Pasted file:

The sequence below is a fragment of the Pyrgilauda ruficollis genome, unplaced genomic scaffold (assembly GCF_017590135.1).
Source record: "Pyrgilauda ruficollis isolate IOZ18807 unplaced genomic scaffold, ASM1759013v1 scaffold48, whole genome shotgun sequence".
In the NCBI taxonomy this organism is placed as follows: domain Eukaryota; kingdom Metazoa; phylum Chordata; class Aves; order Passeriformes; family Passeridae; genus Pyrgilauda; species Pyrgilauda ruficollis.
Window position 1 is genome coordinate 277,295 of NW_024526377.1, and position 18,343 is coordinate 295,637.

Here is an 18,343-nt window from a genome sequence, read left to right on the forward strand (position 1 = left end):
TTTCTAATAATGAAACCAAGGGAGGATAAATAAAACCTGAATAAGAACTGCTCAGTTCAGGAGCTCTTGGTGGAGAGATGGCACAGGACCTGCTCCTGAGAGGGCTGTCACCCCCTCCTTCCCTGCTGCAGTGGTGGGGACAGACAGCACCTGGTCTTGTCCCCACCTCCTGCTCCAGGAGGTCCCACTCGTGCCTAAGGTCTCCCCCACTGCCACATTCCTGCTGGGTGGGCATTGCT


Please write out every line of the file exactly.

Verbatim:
The sequence below is a fragment of the Pyrgilauda ruficollis genome, unplaced genomic scaffold (assembly GCF_017590135.1).
Source record: "Pyrgilauda ruficollis isolate IOZ18807 unplaced genomic scaffold, ASM1759013v1 scaffold48, whole genome shotgun sequence".
In the NCBI taxonomy this organism is placed as follows: domain Eukaryota; kingdom Metazoa; phylum Chordata; class Aves; order Passeriformes; family Passeridae; genus Pyrgilauda; species Pyrgilauda ruficollis.
Window position 1 is genome coordinate 277,295 of NW_024526377.1, and position 18,343 is coordinate 295,637.

Here is an 18,343-nt window from a genome sequence, read left to right on the forward strand (position 1 = left end):
TTTCTAATAATGAAACCAAGGGAGGATAAATAAAACCTGAATAAGAACTGCTCAGTTCAGGAGCTCTTGGTGGAGAGATGGCACAGGACCTGCTCCTGAGAGGGCTGTCACCCCCTCCTTCCCTGCTGCAGTGGTGGGGACAGACAGCACCTGGTCTTGTCCCCACCTCCTGCTCCAGGAGGTCCCACTCGTGCCTAAGGTCTCCCCCACTGCCACATTCCTGCTGGGTGGGCATTGCT